Monday, September 3, 2007

Get It In Writing

When you are in business, you may often find yourself entering into agreements with other business people - perhaps suppliers or customers. Some people are proud that they can do business on a handshake, but I personally feel that, if there is any degree of sophistication to a deal, it should be in writing.

Writing it down makes sure everyone is on the same page. Did you ever play that game as a kid, where you start off whispering something to someone in a circle and, by the time it gets to the end of the circle, the original message has turned into something completely different? The same thing can happen when you have a conversation with someone about a business deal. It just seems that, quite frequently, two people can come away from a conversation having very different recollections of what transpired and very different expectations about what is to be done.

This difference of opinion is often at the root of law suits. When people's expectations are not met, they tend to sue. If you can get something down in writing and hash out the details ahead of time, it can significantly cut down on confusion around who is doing what, by when and for how much. By going through the exrecise of writing it down, people usually discover that there are more details to be dealt with than they may have anticipated. Discussing the details ahead of time helps the parties to clarify all of the terms of the deal. Even if you do this without a lawyer, it can at least help to avert confusion around the basics of the transaction, and this is important.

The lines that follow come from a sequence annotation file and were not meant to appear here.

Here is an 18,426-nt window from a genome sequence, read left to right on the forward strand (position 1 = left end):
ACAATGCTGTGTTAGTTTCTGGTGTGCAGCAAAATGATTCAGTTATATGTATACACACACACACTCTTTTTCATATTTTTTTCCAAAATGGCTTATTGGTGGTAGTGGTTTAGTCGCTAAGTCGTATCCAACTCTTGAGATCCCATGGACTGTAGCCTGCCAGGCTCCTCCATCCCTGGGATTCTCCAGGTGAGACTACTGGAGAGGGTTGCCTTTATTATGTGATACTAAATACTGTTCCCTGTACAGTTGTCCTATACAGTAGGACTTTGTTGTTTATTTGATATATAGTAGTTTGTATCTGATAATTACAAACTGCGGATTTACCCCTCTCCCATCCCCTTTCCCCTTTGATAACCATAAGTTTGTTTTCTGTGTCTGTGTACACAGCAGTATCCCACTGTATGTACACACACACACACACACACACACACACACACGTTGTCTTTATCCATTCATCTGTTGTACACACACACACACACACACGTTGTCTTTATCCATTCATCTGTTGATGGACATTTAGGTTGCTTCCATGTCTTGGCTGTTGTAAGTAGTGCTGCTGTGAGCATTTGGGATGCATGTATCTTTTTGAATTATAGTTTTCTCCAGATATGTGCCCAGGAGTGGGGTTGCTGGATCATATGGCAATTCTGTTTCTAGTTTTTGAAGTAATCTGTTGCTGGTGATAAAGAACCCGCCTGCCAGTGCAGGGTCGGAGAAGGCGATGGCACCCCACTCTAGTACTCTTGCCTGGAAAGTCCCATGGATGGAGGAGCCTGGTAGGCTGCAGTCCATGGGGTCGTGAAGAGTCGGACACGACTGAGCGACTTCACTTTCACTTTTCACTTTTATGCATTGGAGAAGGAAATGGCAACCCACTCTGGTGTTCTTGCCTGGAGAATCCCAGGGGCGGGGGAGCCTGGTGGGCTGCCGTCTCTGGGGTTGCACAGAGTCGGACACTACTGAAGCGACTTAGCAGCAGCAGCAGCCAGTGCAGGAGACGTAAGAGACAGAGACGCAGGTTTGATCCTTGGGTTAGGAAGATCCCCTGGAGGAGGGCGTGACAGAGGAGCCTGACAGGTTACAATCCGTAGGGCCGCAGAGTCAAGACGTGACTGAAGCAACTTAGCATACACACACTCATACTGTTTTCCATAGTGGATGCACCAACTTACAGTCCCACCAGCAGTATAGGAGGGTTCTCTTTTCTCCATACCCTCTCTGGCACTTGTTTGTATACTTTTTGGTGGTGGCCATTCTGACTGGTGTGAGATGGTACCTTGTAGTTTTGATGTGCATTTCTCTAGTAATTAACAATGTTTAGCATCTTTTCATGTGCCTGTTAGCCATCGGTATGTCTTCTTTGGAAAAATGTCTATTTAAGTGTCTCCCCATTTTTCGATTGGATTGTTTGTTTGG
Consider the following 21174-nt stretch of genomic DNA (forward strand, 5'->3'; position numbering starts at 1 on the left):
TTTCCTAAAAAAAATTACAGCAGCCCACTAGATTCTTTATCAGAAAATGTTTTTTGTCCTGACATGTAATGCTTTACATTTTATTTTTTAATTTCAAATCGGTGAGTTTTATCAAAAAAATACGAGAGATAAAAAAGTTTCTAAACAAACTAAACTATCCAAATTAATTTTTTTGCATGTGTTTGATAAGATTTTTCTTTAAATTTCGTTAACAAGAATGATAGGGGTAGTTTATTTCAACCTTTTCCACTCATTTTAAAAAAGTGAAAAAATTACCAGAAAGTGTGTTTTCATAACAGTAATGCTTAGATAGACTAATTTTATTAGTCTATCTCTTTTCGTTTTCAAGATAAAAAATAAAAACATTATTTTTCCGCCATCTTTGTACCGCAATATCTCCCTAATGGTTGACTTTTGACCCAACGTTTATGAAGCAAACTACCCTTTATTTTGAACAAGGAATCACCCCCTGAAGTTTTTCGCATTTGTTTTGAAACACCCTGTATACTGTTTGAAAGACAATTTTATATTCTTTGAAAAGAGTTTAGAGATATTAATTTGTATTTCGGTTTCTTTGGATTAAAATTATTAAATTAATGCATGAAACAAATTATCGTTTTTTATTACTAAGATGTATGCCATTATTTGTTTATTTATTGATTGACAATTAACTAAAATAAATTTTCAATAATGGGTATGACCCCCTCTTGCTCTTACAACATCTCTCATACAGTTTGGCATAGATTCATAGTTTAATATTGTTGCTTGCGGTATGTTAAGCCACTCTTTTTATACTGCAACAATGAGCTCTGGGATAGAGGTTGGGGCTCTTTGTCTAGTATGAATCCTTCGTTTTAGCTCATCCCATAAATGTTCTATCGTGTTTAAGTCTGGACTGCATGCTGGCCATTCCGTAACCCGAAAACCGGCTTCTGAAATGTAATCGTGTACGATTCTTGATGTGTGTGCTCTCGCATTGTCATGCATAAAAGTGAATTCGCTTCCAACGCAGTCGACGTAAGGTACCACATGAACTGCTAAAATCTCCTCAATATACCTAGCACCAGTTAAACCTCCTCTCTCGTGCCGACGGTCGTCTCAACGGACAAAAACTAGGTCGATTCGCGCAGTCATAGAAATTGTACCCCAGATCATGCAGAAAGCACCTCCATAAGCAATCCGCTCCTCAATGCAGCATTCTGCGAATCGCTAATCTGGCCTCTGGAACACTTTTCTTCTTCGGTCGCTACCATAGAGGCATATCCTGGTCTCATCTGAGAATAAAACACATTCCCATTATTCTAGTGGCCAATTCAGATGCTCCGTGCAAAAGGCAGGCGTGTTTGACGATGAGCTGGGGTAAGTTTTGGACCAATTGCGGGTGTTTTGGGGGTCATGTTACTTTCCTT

If you want to go a step further, you get a lawyer to draft the agreement, and that way you should be able to depend upon that agreement being legally enforceable. There are aspects of contract law that we lawyers study that assist us in ensuring that the basic components of a contract are in place, so that, if necessary, the contract can be used as the basis upon which one party can pursue another party on default. Also, the process of working with a lawyer to draft the agreement can assist the parties in considering all of the angles and discussing, ahead of time, the "what ifs". The parties can actually decide, in the contract, what the consequences of default will be. This provides some stability and fairness to the enforcement process.

It may be useful, in your business, to have a standard form contract, that can be modified to incorporate the specifics of each transaction. This could be drafted by a lawyer, without having to pay a lawyer everytime you enter into a new contract.

Whether you involve your lawyer or not, getting it down in writing will go a long way to making your business run more smoothly and, you will likely end up with happier customers, whose expectations are being met at an agreed-upon rate by an agreed-upon time. And this just makes good business sense.

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